Update Apr 2016

I taught my first session with Customs Border Protection Agency Leadership Institute on “Leading from the Middle” in March and they’ve asked me to come back and do that session with future cohorts, so I’m scheduled again in May and June.

I’m leading All American Leaderships Reading Group – our last two selections were Mind Set by Carol Dweck, and Bounce by Matthew Syed.  We are currently reading Originals by Adam Grant and we’ll meet (on-line) to discuss it in May.  It is very good – unlike many business leadership books which have one idea, Originals has a new idea every chapter.  Very well done and insightful. My reviews of Business Leadership books can be seen here.

Recently did a key note “A Warrior’s Story” for the Returning Warriors Workshop and I’m scheduled to speak at the California Employers Advisory Council Conference in May in Temecula Creek  on building an “elite” corporate culture.

I’m also staying busy leading the Old Frogs and SEALs organization and Professional Men’s Toastmasters in Mission Valley in San Diego.

The Fifth Factor

I finally wrote the essay that answers the question – why did you name your new company “Fifth Factor Leadership?”  You can read the essay by clicking here. The short (but incomplete) answer is “The Fifth Factor is good judgment built on experience and good character.”

I have recently had the privilege of speaking at some great events to include a Risk Management Conference in Austin, Tx, and to Routesmart International in San Diego, and I was invited to participate in a fascinating panel hosted by the Jack Kemp Foundation on ‘The American Idea’ in Washington DC. It was an invitee-only conference and I got to meet a number of luminaries from the world of political journalism – especially those who lean toward a more conservative political philosophy, such as Peggy Noonan, Bill Kristol, Garry Kasparov, Fred Barnes, and from the center left, one of my favorites, Juan Williams.

I go into the summer with a number of opportunities for Fifth Factor Leadership, as well as a commitment to write a chapter on Institutional Leadership for a book which will be entitled Riders on the Storm meant for public servants in other countries to help them manage counter-terrorism and other challenges to public order and the authority of their governments.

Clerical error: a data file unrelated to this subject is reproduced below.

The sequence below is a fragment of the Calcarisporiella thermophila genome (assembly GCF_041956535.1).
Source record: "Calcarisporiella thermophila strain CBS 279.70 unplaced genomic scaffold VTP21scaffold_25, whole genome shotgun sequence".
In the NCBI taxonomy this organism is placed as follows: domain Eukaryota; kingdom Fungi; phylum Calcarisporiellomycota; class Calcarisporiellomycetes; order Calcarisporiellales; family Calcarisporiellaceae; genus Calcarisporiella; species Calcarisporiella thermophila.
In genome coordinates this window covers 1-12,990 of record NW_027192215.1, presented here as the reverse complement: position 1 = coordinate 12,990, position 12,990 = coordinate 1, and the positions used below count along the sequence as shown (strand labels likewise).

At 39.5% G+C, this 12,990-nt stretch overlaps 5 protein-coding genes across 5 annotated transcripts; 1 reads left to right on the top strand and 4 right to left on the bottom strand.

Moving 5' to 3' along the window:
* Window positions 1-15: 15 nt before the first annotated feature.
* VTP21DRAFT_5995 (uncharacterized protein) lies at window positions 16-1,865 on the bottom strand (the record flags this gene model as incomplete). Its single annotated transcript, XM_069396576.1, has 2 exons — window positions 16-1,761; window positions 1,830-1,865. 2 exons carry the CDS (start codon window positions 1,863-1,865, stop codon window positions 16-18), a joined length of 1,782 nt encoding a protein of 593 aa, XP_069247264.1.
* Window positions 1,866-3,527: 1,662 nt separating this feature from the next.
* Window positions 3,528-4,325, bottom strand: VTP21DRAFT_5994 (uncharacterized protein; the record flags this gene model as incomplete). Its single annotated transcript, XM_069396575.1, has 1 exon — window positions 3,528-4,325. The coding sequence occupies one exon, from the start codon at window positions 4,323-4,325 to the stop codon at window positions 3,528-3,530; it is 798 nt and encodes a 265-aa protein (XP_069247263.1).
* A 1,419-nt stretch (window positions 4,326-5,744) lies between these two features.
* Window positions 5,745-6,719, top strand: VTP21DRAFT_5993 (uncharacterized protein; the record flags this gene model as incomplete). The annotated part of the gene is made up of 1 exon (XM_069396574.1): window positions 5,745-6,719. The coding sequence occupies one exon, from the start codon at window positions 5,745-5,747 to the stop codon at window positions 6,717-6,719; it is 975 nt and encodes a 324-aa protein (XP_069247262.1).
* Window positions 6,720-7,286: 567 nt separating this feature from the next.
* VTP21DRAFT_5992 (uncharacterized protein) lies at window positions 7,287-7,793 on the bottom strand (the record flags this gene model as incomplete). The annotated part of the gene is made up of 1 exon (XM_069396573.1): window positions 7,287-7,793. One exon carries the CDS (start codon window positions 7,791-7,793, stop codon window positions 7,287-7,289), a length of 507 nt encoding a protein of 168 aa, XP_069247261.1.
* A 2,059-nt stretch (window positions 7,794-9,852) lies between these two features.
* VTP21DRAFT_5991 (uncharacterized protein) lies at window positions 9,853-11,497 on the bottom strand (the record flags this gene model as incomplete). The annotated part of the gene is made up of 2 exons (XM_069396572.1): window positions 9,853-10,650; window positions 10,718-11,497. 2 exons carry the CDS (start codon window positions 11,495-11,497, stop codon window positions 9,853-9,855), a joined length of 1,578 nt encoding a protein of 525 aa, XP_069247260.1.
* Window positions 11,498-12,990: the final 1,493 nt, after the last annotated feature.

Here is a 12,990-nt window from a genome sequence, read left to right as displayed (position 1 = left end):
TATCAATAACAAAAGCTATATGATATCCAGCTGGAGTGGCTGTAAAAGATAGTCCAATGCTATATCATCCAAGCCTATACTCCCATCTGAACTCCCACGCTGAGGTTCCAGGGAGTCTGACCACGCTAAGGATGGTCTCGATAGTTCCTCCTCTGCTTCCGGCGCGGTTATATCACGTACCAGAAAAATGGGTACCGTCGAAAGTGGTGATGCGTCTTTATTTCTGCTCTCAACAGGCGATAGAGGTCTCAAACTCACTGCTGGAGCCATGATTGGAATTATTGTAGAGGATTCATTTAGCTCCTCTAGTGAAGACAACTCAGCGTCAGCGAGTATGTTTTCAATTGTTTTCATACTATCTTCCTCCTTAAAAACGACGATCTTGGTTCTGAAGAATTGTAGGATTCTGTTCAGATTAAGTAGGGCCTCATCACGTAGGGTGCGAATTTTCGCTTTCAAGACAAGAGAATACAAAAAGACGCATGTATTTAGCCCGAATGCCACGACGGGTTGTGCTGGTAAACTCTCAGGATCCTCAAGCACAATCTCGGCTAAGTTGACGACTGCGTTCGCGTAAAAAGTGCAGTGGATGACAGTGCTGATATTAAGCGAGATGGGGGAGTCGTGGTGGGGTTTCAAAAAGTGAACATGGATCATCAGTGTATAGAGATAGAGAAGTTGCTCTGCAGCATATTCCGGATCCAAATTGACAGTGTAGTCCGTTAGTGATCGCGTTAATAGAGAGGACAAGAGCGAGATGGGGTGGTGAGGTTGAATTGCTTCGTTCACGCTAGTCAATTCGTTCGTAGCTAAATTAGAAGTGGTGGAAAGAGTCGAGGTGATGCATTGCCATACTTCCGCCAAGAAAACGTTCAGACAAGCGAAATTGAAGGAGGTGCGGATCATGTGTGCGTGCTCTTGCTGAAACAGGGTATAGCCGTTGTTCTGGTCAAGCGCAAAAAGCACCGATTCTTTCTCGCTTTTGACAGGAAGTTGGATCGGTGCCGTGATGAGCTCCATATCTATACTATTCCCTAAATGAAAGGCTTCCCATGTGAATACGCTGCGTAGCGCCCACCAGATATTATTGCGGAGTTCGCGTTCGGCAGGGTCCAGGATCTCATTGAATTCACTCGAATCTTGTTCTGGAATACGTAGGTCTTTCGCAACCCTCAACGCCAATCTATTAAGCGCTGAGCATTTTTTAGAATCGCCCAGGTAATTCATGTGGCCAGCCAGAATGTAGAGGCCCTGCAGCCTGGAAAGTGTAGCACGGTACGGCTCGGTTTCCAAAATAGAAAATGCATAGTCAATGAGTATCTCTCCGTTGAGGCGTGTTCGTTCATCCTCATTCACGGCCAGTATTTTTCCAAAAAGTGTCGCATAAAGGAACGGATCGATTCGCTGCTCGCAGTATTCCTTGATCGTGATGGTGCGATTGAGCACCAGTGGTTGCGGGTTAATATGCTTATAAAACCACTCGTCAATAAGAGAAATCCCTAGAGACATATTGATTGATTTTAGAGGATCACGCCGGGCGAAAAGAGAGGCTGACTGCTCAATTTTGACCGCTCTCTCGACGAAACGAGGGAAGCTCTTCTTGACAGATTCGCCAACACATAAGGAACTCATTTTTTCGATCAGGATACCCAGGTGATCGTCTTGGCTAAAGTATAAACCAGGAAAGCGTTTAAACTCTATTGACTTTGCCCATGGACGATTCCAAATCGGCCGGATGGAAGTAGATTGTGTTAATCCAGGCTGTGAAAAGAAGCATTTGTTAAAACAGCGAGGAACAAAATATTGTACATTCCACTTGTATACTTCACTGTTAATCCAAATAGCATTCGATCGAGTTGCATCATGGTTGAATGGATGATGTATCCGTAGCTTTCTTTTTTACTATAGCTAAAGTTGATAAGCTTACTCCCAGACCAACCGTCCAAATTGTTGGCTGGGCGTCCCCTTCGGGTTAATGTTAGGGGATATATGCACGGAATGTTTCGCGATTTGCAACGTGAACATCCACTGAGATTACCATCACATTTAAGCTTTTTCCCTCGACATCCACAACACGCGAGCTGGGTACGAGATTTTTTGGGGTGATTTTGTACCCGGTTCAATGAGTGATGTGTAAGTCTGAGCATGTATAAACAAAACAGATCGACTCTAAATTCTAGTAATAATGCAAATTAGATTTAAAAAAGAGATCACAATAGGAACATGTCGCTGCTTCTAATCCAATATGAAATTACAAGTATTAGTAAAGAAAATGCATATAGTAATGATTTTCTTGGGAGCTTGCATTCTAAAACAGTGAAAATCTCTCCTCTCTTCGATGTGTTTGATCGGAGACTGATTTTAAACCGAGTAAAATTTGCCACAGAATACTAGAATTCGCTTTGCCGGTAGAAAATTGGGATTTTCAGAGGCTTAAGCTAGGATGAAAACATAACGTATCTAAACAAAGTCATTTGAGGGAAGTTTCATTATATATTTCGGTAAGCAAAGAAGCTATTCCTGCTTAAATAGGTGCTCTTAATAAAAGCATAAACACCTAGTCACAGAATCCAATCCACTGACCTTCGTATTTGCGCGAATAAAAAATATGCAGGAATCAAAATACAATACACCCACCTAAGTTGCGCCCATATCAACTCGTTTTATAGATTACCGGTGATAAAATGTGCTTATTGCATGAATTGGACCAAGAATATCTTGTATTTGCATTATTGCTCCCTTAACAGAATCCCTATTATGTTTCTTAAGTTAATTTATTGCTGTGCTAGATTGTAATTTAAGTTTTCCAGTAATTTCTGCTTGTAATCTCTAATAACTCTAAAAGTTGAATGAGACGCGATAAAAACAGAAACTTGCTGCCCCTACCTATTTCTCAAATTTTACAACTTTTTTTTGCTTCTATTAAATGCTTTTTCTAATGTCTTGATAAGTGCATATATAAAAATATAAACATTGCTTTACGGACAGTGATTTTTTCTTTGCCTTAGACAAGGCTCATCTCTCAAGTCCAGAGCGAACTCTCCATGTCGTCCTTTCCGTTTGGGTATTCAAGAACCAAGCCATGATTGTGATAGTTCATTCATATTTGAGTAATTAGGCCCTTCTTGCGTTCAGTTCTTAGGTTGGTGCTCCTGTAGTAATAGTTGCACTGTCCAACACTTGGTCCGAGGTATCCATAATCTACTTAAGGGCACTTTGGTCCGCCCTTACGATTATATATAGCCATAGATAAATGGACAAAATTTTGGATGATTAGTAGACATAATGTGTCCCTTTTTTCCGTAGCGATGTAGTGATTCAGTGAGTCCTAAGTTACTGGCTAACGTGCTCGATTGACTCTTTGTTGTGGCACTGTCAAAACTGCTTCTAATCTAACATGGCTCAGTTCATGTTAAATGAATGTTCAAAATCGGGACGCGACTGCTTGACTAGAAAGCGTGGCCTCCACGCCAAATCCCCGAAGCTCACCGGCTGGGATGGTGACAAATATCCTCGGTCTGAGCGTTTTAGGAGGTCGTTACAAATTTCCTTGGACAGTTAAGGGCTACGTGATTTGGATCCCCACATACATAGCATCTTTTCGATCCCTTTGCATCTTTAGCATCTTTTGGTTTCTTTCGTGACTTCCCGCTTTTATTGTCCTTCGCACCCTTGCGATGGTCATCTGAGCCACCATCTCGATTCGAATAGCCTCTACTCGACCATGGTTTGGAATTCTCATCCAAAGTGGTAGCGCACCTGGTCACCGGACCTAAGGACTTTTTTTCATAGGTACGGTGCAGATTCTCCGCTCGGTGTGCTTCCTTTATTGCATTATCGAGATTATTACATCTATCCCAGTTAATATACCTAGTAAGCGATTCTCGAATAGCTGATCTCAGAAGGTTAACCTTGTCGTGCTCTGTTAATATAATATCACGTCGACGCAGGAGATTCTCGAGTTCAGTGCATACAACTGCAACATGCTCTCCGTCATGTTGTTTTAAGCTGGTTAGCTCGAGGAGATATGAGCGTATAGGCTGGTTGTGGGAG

And I am preparing to help lead the week long National Outdoor Leadership School Executive Leadership Expedition in August. As of 1 June, we still have 3 spots available, and if you might be interested or would like to know more, please see the tab on this website.

One of the problems with living in San Diego, is that we have a summer pace-of-life all year long. When I lived on the East Coast (most of my life,) winter was a time to back down, stay indoors and rejuvenate, and then we would ramp up activity in March and April into a full sprint by June. Not so in San Diego. It seems most of us are in a sprint here, all year long!

Developing Elite Corporate Cultures

I have recently revised the approach I take to speaking and consulting on leadership.

Over the last 18 months, I have been applying my experience and lessons learned working with elite military units to the challenges of leadership in the corporate sector.  My experience leading a graduate program focused on Global Leadership in University of San Diego’s School of Business Administration has also informed my insights into the business side of that equation.  

After speaking and leading seminars on what I called ‘Commando Leadership,’ I realized that in fact I was speaking more on how great leaders develop and sustain strong teams, rather than on leadership ‘techniques’ per se.  I was also recently made aware of a point of confusion in the title ‘Commando Leadership:’  I was told that some in my audience thought of ‘commando’ in the context of ‘going commando,’ and were looking forward to hearing a retired Navy SEAL talk about leadership without underwear.  Hmmmm…. maybe I should explore the potential in that approach too! 

‘Developing an Elite Corporate Cultures’ feels right to me –  much better than Commando Leadership. Retitling the presentations I offer to Vistage International, and shifting my focus to how leaders build, influence and sustain a winning team is a much more appealing topic for me.  That, in my mind, is the art of great leadership, and it requires different approaches with different people, within different corporate cultures and in different contexts.  I am quite familiar with the formula that works for elite military ‘commando’ units – and the similarities between ‘commando’ units such as the SEALs, Green Berets, Delta Force, Marine Recon, as well as Fighter Pilots and other ‘elite’ units are much more striking than the differences.  Though the corporate world is indeed different, my experience is that aggressive, competent, and ambitious people seek many of the same things in any contexts – they want to be challenged, they want opportunities to grow, and they want to do so within a winning ‘tribe.’   They want to believe in themselves, their colleagues and what they’re doing.  They want what Daniel Pink in his book Drive referred to as  autonomy, mastery, and purpose. Great leadership taps into this primal source of energy, and feeds it.  Poor leadership at best ignores it, at worst, actively suppresses and undermines it. 

Elite military units and elite corporate teams share many common qualities. I am looking forward to continuing to build the bridge between these two cultures – and helping each to learn from the other.